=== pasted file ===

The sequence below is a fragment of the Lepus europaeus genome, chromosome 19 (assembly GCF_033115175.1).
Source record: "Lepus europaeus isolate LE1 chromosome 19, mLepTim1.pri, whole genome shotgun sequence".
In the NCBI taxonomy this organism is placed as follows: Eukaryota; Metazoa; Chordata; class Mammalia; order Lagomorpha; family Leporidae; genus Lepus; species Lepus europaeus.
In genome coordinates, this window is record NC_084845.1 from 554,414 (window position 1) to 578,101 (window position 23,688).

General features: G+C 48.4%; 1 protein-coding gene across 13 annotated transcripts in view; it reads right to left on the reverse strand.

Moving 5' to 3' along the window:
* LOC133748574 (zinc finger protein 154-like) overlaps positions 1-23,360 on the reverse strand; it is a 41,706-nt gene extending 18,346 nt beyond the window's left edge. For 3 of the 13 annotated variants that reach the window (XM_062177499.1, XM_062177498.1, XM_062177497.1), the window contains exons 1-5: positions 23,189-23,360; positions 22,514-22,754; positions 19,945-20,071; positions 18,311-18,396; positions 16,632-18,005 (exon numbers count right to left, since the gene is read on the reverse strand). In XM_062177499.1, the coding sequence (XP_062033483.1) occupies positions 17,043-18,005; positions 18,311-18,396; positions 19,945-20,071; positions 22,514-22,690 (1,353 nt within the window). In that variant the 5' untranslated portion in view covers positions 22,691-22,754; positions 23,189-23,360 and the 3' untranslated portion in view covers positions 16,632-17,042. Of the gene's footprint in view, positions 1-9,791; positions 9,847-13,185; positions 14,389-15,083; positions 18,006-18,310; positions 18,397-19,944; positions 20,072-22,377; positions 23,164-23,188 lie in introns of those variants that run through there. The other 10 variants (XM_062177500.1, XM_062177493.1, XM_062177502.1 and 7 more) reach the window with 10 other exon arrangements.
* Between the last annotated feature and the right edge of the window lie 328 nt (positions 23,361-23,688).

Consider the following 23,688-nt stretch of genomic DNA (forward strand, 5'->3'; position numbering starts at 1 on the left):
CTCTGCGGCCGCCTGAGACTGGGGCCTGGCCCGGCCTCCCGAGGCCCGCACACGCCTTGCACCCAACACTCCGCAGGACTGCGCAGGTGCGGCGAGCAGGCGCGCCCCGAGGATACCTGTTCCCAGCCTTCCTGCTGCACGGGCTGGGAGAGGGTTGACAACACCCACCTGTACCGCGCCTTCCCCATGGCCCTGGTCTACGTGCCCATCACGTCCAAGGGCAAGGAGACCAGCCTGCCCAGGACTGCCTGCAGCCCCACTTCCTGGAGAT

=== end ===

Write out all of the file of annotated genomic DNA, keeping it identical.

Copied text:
The sequence below is a fragment of the Lepus europaeus genome, chromosome 19 (assembly GCF_033115175.1).
Source record: "Lepus europaeus isolate LE1 chromosome 19, mLepTim1.pri, whole genome shotgun sequence".
In the NCBI taxonomy this organism is placed as follows: Eukaryota; Metazoa; Chordata; class Mammalia; order Lagomorpha; family Leporidae; genus Lepus; species Lepus europaeus.
In genome coordinates, this window is record NC_084845.1 from 554,414 (window position 1) to 578,101 (window position 23,688).

General features: G+C 48.4%; 1 protein-coding gene across 13 annotated transcripts in view; it reads right to left on the reverse strand.

Moving 5' to 3' along the window:
* LOC133748574 (zinc finger protein 154-like) overlaps positions 1-23,360 on the reverse strand; it is a 41,706-nt gene extending 18,346 nt beyond the window's left edge. For 3 of the 13 annotated variants that reach the window (XM_062177499.1, XM_062177498.1, XM_062177497.1), the window contains exons 1-5: positions 23,189-23,360; positions 22,514-22,754; positions 19,945-20,071; positions 18,311-18,396; positions 16,632-18,005 (exon numbers count right to left, since the gene is read on the reverse strand). In XM_062177499.1, the coding sequence (XP_062033483.1) occupies positions 17,043-18,005; positions 18,311-18,396; positions 19,945-20,071; positions 22,514-22,690 (1,353 nt within the window). In that variant the 5' untranslated portion in view covers positions 22,691-22,754; positions 23,189-23,360 and the 3' untranslated portion in view covers positions 16,632-17,042. Of the gene's footprint in view, positions 1-9,791; positions 9,847-13,185; positions 14,389-15,083; positions 18,006-18,310; positions 18,397-19,944; positions 20,072-22,377; positions 23,164-23,188 lie in introns of those variants that run through there. The other 10 variants (XM_062177500.1, XM_062177493.1, XM_062177502.1 and 7 more) reach the window with 10 other exon arrangements.
* Between the last annotated feature and the right edge of the window lie 328 nt (positions 23,361-23,688).

Consider the following 23,688-nt stretch of genomic DNA (forward strand, 5'->3'; position numbering starts at 1 on the left):
CTCTGCGGCCGCCTGAGACTGGGGCCTGGCCCGGCCTCCCGAGGCCCGCACACGCCTTGCACCCAACACTCCGCAGGACTGCGCAGGTGCGGCGAGCAGGCGCGCCCCGAGGATACCTGTTCCCAGCCTTCCTGCTGCACGGGCTGGGAGAGGGTTGACAACACCCACCTGTACCGCGCCTTCCCCATGGCCCTGGTCTACGTGCCCATCACGTCCAAGGGCAAGGAGACCAGCCTGCCCAGGACTGCCTGCAGCCCCACTTCCTGGAGAT